Cat Declawing: Pros, Cons, and Safer Alternatives
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If you have a kitten who is scratching up your furniture and generally tearing up your house, you may be tempted to have it declawed. Read this first.
Cats by nature have a need to scratch to mark their territory, stretch their bodies, and remove the worn-out outer claws to expose fresher sharper claws underneath. For an indoor cat, this natural instinct can result in tattered curtains, torn up sofas, and carpets left in shreds—destructive and cranky behaviors that can leave frustrated pet parents scrambling for a solution.
Some may be tempted to declaw their cats. Also known as onychectomy, declawing is a surgical process in which the front knuckles of the cat’s toes are amputated so the animal can no longer use its claws to scratch household items or hurt others during rough play—or defend itself should it meet an aggressive cat or another animal outdoors or even hop a fence or climb to get away from a predator.
Many groups, including the ASPCA and American Veterinary Medical Association (AVMA), discourage declawing and suggests non-surgical alternatives. This major surgery has the potential to result in chronic, lifelong pain, and a change in the animal’s gait. In 2019, New York State became the first state to outlaw the procedure. Declawing is illegal in many countries in Europe, as well as in the United Kingdom, Brazil, Australia, New Zealand, and Israel.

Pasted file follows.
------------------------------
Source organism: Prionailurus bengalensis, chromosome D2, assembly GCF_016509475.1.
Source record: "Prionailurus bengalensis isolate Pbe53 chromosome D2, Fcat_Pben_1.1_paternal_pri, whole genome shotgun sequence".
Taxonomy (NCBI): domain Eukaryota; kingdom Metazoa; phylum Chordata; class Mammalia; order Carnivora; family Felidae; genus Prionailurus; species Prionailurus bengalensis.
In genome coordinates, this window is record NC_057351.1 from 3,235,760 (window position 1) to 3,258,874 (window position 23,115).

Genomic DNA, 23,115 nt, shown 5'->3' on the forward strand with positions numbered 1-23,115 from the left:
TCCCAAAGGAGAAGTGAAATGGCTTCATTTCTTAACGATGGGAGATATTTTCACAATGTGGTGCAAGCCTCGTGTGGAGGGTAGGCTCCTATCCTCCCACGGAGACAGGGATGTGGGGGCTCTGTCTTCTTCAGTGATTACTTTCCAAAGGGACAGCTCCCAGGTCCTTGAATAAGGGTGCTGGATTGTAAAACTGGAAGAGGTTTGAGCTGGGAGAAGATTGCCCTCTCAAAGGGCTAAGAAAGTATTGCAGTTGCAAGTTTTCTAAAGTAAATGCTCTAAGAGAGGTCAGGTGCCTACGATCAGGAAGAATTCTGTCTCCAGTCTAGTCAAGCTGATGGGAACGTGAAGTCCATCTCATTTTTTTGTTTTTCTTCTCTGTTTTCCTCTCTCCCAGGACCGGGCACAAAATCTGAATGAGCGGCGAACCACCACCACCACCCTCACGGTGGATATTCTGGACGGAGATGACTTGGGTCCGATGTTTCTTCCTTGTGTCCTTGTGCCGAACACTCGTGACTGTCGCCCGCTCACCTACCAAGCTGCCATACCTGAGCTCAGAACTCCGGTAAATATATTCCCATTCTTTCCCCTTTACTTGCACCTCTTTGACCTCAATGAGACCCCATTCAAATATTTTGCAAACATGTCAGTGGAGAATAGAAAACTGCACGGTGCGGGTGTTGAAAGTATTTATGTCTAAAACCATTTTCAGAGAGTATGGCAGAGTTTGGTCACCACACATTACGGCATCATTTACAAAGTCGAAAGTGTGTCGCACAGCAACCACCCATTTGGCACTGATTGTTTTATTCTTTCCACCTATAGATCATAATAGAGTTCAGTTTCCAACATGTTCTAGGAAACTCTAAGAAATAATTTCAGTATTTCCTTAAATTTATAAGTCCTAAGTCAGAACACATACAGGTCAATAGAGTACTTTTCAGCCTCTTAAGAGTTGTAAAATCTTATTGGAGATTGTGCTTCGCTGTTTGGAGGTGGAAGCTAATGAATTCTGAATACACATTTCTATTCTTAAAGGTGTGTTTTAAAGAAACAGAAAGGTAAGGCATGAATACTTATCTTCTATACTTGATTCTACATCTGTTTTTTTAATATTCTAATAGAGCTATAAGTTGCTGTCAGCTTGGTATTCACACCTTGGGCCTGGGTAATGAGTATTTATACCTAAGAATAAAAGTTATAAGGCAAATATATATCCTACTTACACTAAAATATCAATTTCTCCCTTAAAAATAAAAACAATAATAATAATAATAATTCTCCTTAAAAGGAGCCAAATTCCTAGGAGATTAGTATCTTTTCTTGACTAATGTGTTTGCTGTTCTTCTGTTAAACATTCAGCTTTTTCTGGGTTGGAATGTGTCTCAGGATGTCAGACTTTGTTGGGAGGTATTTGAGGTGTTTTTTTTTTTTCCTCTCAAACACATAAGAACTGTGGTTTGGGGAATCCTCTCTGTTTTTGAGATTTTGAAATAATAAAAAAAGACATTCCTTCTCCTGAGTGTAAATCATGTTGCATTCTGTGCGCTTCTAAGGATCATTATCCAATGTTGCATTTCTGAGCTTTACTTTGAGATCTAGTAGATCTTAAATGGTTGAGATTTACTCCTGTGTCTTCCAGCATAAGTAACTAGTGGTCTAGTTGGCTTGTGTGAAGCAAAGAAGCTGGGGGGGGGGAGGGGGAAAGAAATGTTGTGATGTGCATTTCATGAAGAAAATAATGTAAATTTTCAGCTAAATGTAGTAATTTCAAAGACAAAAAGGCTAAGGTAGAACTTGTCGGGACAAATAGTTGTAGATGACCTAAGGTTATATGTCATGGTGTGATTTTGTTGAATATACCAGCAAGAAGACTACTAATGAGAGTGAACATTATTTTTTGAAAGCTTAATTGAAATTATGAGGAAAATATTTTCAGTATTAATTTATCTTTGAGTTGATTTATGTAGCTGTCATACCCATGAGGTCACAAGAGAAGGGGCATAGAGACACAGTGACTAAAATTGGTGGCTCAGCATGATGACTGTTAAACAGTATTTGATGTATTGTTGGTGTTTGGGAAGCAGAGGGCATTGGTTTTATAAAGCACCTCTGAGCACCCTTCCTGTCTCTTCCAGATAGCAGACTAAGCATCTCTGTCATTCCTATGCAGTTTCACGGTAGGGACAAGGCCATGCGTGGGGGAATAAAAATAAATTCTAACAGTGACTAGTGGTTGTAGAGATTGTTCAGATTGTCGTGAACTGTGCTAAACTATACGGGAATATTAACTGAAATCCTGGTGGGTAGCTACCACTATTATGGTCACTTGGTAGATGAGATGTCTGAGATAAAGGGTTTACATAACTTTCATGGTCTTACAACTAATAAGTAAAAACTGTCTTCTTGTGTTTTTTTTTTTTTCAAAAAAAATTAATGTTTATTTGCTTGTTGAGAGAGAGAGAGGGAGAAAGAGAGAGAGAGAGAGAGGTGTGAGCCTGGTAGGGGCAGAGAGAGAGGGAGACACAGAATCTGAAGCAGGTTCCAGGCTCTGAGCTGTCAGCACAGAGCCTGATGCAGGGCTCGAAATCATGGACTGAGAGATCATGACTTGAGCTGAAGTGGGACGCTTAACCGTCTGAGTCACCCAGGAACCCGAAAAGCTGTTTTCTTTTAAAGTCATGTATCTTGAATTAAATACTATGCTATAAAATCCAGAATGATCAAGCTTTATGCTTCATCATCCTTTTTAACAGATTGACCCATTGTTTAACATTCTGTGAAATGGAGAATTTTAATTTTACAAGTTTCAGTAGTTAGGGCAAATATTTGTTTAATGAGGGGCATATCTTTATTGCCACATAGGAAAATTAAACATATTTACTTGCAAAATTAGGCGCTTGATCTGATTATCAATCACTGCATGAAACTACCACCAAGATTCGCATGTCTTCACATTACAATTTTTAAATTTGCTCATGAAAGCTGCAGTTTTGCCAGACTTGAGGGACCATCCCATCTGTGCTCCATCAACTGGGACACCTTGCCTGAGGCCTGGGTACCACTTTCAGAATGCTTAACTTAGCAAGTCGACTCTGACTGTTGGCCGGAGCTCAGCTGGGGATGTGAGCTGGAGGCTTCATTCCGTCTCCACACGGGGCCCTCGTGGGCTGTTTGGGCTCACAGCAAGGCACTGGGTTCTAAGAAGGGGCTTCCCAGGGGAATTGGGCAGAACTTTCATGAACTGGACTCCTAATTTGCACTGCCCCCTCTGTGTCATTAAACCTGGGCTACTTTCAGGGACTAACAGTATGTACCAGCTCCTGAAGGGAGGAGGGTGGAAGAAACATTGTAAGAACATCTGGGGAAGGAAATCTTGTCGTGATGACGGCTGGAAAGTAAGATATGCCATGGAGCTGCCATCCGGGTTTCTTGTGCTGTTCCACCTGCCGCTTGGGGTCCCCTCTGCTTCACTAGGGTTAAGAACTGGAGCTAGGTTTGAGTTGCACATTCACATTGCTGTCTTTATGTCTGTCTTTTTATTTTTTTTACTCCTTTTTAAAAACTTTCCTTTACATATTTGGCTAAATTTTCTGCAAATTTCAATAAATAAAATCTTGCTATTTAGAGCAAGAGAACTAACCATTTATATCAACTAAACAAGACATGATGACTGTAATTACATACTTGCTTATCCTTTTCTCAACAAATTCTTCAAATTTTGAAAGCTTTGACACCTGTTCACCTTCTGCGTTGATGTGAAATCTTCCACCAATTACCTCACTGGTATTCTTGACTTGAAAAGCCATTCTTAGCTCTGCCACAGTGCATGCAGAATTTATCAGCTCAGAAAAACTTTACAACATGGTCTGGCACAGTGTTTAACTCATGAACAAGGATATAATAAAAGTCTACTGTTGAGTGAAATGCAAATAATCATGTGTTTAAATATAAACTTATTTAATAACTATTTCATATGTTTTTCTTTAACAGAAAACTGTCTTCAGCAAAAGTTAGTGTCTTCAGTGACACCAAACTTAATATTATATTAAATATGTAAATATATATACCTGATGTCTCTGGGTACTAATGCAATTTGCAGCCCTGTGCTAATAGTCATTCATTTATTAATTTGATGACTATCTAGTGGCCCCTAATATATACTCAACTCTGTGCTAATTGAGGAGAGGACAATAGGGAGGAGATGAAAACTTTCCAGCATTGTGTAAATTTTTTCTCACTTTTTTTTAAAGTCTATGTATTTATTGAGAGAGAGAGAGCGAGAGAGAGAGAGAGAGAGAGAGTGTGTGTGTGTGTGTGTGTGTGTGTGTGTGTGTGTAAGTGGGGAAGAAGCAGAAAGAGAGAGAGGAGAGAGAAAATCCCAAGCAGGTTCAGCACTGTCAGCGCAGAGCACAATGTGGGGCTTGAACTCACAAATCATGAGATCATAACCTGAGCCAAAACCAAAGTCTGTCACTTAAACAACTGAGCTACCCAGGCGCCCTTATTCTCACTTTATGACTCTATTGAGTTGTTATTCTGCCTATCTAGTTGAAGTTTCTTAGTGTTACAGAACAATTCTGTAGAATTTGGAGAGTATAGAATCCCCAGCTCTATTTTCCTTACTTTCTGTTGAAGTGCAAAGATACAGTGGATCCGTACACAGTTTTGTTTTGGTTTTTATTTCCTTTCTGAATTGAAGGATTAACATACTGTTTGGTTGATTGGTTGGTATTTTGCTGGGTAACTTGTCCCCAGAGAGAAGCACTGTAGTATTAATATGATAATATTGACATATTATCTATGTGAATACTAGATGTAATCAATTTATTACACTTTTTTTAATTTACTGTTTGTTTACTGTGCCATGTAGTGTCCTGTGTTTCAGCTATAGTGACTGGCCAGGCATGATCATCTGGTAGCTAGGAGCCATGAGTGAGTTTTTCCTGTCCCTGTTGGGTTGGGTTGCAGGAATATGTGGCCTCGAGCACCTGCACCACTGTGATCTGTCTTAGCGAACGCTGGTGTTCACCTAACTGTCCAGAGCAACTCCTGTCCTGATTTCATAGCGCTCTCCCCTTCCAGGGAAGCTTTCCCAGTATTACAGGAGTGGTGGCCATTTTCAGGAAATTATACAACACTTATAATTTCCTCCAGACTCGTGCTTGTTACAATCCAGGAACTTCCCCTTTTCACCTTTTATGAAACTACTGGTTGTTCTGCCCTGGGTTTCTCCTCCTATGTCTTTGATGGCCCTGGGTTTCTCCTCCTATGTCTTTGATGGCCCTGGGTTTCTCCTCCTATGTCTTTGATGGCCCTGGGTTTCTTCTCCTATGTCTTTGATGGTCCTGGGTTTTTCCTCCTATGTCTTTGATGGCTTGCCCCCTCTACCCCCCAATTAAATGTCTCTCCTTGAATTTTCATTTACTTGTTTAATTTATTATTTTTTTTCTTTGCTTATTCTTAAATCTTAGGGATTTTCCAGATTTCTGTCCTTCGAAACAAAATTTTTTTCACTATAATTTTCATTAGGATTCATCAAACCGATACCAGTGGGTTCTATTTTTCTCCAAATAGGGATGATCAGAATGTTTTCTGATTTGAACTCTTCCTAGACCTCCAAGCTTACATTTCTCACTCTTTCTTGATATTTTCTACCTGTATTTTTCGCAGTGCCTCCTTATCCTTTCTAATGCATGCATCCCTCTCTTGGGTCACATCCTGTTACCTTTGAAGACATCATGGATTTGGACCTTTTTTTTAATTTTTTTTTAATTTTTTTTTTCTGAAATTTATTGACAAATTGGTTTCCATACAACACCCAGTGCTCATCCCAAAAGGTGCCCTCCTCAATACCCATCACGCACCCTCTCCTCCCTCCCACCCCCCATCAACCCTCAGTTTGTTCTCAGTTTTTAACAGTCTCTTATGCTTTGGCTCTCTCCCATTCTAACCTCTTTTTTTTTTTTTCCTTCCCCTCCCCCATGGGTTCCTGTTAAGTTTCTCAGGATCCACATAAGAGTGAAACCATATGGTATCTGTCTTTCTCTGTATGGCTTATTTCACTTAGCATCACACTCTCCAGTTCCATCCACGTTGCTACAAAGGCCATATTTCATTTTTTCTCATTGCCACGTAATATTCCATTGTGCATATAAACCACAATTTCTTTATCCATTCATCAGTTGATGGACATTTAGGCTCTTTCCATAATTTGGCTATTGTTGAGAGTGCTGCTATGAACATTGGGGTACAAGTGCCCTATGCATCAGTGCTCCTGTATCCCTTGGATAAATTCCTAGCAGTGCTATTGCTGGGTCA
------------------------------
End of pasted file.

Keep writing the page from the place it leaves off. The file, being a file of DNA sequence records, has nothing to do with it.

Read on to learn about special circumstances that may require declawing and a guide to safer alternatives to declawing so you and your kitty can have a happier relationship.
What is cat declawing?
“Declawing a cat is the surgical process of removing/amputating the first ‘knuckle’ of a cat’s toes, thereby removing where the claw grows,” says Jamie Richardson, DVM, medical chief of staff at Small Door Veterinary in New York City. It’s similar to cutting off a human’s fingers or toes at the top joint. Dr. Richardson says that declawing cats “irreversibly physically alters a cat for the purposes of changing its natural behavior, most often performed for the convenience of the pet owner.”
The procedure is performed under general anesthesia, and the cost varies on the nature of the technique, surgical time, and the location of the clinic. For uncomplicated cases, Dr. Richardson notes that recovery time is around 10 to 14 days. “Cats that have undergone a full declaw will be tender on their paws for several weeks and possibly permanently due to the altered anatomy of the paw.” Removing the claws of an outdoor cat is among the mistakes cat owners should never make.
Medical alternative: tendonectomy